Does the 2000 purchase cost have any effect on

the selling price today? - The 2000 is a sunk cost. It has no influence on

the present opportunity to sell the laptop for

400

Opportunity Cost

- An opportunity cost is the benefit that is

foregone by engaging a business resource in a

chosen activity instead of engaging that same

resource in the foregone activity. - Example Suppose your wealthy uncle gives you

75,000 when you graduate from high school. It

is enough to put you through college - (5 years at 15,000 per year). It is also

enough for you to open a business making web

pages for small companies instead of going to

college. You estimate you would make 20,000 per

year with this business. - If you decide to go to college you give up the

opportunity to make 20,000 per year - Your opportunity cost is 20,000
- Your total cost per year is 35,000

Sunk and Opportunity Cost

- Example 2-3. A distributor has a case of

electric pumps. The pumps are unused, but are

three years old. They are becoming obsolete.

Some pricing information is available as follows. - Item Amount Type of Costs

Price for case 3 years ago 7,000

Sunk cost

Sunk cost

Storage costs to date 1,000

List price today for a case of new and up to

date pumps 12,000

Can be used to help determine what the lot is

worth today.

Amount buyer offered for case 2 years ago

5,000

A foregone opportunity

Case can currently be sold for 3,000

Actual market value today

Recurring and Non-Recurring Costs

- Recurring costs are those expenses that are

known, anticipated, and occur at regular

intervals. These costs can be modeled as cash

flows. - Non-recurring costs are one-of-a-kind and occur

at irregular intervals. They are difficult to

plan for or anticipate. - Example. You decide to landscape a lot of ground

and then care for it. Which are recurring and

which are non-recurring costs you incur? - Remove existing trees, vegetation
- Have land graded with bulldozer
- Have yard planted with grass
- Plant vegetation, trees
- trim grass
- Fertilize grass, shrubs
- Water grass, shrubs

Incremental Cost

- Incremental Cost is the additional cost that

results from - Increasing the output of a system by one (or

more) units - Selecting one alternative over another
- Example 2-4. Philip can choose between model A

or model B. The following information is

available. - Cost Items Model A Model B Incremental

Cost of

B

Purchase price 10,000 17,500

7,500

Installation cost 3,500 5,000

1,500

Annual maintenance cost 2,500 750

-1,750/yr

800/yr

Annual utility expense

1,200 2,000

-200

Disposal cost after useful life 700 500

- Can we conclude that model B is more expensive

than model A?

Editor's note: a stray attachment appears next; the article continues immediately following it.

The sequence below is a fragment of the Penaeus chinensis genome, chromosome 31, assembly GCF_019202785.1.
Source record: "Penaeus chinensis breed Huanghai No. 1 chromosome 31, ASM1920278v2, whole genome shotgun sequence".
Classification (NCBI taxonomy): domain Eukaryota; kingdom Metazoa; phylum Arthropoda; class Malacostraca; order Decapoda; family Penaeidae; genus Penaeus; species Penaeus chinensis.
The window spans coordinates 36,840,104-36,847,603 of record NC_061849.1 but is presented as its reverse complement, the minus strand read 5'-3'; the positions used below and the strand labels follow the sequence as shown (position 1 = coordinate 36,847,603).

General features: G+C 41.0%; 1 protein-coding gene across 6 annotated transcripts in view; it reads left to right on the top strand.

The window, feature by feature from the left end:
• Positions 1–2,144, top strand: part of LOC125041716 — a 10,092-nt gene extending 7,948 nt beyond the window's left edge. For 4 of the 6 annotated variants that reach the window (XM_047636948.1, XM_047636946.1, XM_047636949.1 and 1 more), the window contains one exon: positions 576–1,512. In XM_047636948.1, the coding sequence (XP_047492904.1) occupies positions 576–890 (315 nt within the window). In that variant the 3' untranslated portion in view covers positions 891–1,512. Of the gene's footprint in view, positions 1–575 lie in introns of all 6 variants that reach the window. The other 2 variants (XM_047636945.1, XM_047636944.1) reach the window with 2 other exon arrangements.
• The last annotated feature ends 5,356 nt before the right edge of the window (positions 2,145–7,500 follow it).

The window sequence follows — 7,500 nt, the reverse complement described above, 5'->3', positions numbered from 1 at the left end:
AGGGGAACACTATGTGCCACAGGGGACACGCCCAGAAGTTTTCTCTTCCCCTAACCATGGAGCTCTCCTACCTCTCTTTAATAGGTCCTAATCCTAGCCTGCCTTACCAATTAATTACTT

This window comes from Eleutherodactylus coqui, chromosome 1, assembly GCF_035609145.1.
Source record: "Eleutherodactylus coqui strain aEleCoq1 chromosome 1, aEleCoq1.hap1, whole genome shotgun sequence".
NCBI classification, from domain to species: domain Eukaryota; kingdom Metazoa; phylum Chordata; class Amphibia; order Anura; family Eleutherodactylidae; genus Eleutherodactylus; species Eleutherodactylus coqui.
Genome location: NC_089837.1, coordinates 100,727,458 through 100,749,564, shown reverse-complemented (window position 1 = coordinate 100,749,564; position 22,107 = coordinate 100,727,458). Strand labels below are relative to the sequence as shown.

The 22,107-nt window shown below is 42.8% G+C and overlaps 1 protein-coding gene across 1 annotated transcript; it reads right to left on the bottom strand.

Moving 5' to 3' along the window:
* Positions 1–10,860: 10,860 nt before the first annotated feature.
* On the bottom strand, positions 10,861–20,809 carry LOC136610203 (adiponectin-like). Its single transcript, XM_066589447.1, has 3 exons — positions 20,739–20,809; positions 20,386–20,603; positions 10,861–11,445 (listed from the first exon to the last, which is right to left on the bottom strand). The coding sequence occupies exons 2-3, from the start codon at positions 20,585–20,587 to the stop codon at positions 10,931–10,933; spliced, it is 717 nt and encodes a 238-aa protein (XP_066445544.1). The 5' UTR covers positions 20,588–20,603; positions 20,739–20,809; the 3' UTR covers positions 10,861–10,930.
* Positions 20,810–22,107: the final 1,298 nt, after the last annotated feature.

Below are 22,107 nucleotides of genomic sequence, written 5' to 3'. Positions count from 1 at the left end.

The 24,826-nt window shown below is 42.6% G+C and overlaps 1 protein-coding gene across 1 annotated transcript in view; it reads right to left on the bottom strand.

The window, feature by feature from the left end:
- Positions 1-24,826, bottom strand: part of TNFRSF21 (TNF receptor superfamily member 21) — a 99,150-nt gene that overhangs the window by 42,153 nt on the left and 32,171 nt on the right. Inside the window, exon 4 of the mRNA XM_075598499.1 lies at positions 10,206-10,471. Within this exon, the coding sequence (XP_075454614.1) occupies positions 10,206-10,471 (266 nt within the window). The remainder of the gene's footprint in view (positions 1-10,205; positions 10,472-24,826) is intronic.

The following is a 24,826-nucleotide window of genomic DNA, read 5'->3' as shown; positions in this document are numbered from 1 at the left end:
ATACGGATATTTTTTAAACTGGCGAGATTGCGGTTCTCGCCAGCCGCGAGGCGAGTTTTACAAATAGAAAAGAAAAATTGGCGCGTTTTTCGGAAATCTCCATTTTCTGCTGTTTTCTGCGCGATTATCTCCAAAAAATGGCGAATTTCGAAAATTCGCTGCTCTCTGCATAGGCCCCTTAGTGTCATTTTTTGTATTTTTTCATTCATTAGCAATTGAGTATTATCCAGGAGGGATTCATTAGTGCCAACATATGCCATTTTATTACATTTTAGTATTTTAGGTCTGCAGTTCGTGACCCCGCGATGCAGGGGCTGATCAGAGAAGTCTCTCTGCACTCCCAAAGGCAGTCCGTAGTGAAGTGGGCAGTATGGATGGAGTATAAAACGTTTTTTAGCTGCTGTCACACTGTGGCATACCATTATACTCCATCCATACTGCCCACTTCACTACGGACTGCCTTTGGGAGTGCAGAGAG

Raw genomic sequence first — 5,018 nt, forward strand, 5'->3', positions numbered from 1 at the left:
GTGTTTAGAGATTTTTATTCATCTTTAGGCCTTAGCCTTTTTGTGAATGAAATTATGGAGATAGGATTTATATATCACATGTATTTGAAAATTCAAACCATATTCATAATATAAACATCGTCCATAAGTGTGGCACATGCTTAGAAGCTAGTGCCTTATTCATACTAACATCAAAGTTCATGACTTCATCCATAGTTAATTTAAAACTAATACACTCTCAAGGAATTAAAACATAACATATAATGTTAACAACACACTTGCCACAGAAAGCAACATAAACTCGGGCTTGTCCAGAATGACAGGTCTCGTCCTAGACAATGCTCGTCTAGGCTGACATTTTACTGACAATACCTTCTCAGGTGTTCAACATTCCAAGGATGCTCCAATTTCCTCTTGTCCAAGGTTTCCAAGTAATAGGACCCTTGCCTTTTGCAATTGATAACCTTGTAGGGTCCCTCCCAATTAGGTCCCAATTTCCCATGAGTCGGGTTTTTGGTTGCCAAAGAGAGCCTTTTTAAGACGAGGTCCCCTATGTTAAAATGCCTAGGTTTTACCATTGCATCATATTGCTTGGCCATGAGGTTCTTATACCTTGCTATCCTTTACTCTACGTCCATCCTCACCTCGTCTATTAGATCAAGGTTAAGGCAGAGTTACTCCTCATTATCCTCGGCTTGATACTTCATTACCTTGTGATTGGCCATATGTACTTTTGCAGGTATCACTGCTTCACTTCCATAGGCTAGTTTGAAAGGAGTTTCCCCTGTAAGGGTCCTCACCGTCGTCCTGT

- Notice that the cost for the cost categories

given, the incremental costs of B are both ()

and (-). Positive incremental costs mean that B

costs more than A and negative incremental costs

indicate that there would be a saving (reduction

of the cost) if B were chosen. - Because B has more features, a decision would

also have to reflect consideration the

incremental benefits offered by model.

Cash Costs vs. Book Costs

- Cash costs
- require the cash transaction of dollars from

one pocket to another. - Book costs
- are cost effects from past decisions that are

recorded in the books (accounting books) of a

firm - Do not represent cash flows
- Not included in engineering economic analysis
- One exception is for asset depreciation (used for

tax purposes). - Example You might use Edmonds Used Car Guide to

conclude the book value of your car is 6,000.

The book value can be thought of as the book

cost. If you actually sell the car to a friend

for 5,500, then the cash cost to your friend is

5,500.

Life-Cycle Costs

- Life-cycle costs are the summation of all costs,

both recurring and nonrecurring, related to a

product, structure, system, or service during its

life span - Products go through a life cycle, just like

people - Assessment Justification Phase
- Conceptual or Preliminary Design Phase
- Detailed Design Phase
- Production or Construction Phase
- Operational Use Phase
- Decline and Retirement Phase

Life-Cycle Costs

Life-Cycle Costs

- Comments
- The later design changes are made in the

life-cycle, the higher the costs. - Decisions made early in the life-cycle tend to

lock in costs incurred later in the life cycle - Nearly 70 to 90 of all costs are set during

the design phases, while only 10 to 30 of the

cumulative life-cycle costs have been spent. - Bottom Line. Engineers should consider all

life-cycle costs when designing products and the

systems that produce them.

Estimating Benefits

- For the most part, we can use exactly the same

approach to estimate benefits as to estimate

costs - Fixed and variable benefits